• Tierra Verde Industries is providing waste management and recycling services for the Solar Decathlon. This is the second time that this green waste, wood waste, and construction and demolition materials recycler has supported the Solar Decathlon. 

Contributing Sponsors

  • ASHRAE is providing meals to Solar Decathlon 2015 student decathletes and jurors as well as other support for the event.
  • DMc Engineering provided layout and configuration of the Solar Decathlon village and other technical services to Solar Decathlon 2015.
  • The Home Depot is offering discounts on construction materials to student teams, donating tools and safety equipment to event organizers, and encouraging its customers to visit the Solar Decathlon by displaying outreach materials in its retail locations.
  • MicroPlanet is providing services to ensure that the Solar Decathlon 2015 village microgrid provides consistent, optimized voltage to each competing team and to ensure that the energy generated by each team’s PV installation is integrated smoothly back onto the microgrid.
  • National Association of Home Builders is providing building-industry outreach for Solar Decathlon 2015 as well as a meal for student decathletes.
  • The Orange County Register is publishing a special insert devoted to the Solar Decathlon as part of its role as the Solar Decathlon print media sponsor.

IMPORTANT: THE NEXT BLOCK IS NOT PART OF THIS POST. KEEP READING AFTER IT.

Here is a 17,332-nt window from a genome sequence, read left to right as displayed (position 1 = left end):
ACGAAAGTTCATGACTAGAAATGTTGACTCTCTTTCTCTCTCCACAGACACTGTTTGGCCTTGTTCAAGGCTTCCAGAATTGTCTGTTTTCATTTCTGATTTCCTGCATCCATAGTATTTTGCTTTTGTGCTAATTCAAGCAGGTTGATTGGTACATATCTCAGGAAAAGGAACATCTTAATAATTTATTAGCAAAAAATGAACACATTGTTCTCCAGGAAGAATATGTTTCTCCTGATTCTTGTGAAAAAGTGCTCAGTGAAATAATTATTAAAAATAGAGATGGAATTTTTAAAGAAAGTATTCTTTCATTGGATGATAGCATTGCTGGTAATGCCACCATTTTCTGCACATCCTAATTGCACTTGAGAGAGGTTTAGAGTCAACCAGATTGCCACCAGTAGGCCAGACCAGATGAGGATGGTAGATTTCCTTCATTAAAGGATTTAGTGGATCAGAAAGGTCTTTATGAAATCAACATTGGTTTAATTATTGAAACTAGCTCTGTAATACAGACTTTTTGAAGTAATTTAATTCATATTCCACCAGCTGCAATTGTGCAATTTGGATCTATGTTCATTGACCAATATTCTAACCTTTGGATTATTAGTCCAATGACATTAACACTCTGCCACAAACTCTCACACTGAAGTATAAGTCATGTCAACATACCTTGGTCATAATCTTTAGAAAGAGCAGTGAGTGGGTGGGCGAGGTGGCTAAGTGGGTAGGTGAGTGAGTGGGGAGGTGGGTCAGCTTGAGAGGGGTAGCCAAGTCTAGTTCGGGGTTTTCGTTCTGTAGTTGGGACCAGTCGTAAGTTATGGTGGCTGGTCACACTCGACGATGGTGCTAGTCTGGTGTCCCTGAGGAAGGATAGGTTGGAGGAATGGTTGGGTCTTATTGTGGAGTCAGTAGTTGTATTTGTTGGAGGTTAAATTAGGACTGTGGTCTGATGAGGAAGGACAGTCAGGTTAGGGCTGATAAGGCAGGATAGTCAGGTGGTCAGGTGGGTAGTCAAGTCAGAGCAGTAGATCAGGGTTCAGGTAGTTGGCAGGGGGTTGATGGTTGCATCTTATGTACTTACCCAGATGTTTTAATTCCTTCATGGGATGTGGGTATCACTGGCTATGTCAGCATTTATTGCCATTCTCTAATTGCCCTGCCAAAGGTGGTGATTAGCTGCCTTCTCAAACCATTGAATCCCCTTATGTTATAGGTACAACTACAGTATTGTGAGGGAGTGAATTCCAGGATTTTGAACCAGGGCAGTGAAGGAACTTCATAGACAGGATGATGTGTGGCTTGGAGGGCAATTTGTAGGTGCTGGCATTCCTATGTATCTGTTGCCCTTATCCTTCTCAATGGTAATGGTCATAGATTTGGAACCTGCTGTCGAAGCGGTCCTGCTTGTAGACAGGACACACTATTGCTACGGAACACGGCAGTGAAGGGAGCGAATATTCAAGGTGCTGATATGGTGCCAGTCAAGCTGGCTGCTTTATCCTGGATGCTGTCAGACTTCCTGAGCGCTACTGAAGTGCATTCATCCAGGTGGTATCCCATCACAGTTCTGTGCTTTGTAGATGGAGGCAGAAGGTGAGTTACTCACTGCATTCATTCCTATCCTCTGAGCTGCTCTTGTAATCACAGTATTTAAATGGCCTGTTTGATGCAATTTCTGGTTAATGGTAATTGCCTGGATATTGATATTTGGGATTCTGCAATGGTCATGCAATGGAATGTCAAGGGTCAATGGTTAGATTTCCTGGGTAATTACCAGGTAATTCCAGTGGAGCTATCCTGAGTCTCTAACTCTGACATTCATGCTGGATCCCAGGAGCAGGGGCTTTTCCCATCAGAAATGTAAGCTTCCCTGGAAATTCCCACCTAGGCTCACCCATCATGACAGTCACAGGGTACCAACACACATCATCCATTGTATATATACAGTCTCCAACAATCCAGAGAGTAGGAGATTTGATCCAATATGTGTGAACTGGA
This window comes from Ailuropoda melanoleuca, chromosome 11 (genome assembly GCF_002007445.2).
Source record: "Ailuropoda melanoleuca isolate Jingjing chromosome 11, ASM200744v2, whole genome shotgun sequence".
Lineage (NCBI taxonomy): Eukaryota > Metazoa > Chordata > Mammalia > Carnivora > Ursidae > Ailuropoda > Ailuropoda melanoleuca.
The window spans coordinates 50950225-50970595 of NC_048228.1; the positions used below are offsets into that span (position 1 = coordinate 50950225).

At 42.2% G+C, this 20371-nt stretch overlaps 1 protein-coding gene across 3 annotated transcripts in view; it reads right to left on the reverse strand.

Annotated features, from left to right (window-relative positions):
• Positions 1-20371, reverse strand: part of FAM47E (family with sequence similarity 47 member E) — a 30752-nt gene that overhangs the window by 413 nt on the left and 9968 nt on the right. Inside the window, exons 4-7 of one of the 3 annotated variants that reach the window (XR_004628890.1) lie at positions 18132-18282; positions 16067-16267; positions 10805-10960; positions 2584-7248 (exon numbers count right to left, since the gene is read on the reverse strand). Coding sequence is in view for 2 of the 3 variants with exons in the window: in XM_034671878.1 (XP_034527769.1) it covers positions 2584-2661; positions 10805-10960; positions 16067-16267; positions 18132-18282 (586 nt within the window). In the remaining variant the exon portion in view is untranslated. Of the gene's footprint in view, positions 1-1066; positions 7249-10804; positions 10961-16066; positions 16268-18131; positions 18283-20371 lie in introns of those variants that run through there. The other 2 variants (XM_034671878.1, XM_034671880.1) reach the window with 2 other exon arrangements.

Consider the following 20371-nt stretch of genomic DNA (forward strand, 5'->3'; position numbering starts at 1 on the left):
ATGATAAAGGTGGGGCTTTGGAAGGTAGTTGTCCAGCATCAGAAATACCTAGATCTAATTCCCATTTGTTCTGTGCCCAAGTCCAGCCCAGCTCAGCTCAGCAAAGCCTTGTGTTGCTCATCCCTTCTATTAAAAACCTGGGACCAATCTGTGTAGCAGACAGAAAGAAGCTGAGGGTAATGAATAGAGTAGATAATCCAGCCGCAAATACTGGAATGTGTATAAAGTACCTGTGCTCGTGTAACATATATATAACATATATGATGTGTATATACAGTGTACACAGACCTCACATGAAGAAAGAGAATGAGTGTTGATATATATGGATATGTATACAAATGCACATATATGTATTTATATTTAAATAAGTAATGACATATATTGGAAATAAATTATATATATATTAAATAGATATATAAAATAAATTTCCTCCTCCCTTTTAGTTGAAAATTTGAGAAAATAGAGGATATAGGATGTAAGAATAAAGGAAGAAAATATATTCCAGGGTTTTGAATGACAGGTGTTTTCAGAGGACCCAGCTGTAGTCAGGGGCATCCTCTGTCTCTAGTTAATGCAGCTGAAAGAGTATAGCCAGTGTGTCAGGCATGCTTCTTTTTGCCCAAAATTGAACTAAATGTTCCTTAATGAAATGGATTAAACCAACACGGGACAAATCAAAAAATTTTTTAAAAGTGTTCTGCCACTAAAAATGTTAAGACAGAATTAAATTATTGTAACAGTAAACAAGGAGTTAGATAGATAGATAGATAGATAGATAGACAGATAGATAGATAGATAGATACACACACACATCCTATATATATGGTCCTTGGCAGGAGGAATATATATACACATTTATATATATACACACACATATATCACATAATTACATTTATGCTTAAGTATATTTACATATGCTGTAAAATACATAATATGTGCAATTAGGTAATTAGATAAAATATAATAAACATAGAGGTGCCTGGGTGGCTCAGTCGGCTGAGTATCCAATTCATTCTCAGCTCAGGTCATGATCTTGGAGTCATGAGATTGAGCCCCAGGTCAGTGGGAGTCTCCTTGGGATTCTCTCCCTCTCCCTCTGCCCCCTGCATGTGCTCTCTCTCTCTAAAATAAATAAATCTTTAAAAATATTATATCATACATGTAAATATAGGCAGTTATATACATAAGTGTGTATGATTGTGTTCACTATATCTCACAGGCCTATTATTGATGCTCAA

• Orange County Transportation Authority is providing shuttle service from Irvine Station to the Solar Decathlon village, thanks to funding provided through a Clean Transportation grant from the Mobile Source Air Pollution Reduction Review Committee.
  • OxBlue is providing a time-lapse camera system that will transmit images from the Solar Decathlon village to the Solar Decathlon website for fans everywhere.
  • Resource Furniture is providing food for the team Victory Celebration.

Resource and Association Sponsors

  • American Institute of Architects Orange County
  • American Institute of Architects
  • ARCOM
  • American Society of Landscape Architects, Southern California Chapter
  • Autodesk
  • Construction Specifications Institute
  • Doctor’s Ambulance Service
  • International Code Council
  • National Fire Protection Association
  • National Institute of Building Sciences
  • RSMeans
  • U.S. Green Building Council Orange County, Los Angeles, and San Diego Chapters

Carol Laurie is the communications manager of the U.S. Department of Energy Solar Decathlon.

 

University of California, Davis, Readies Aggie Sol for Farmworkers

Tuesday, July 21, 2015

By Ernie Tucker

The University of California, Davis, has strong pedigrees in both sustainable projects and agricultural research.  So even though Solar Decathlon 2015 is the first U.S. Department of Energy Solar Decathlon for the school, its Aggie Sol house already has a legacy to draw upon. Its sports teams are dubbed the Aggies for the school’s agricultural and sustainable bent, and its Solar Decathlon 2015 project reflects that mission.

“Sol means the motivation, innovation, and pride that come with being a UC Davis student,” says Robert Good, a civil engineering graduate who is now the team’s project manager.

That pride stems, in part, from the early 1970s, when the school built a series of residential structures called the Domes, which focused on alternative lifestyles and sustainability. In the past six years, there have been several additional initiatives to create sustainable housing, including the West Village on campus, said to be the largest planned net-zero energy community in the United States. In a symbolic gesture, Aggie Sol is being assembled across from the Domes on campus.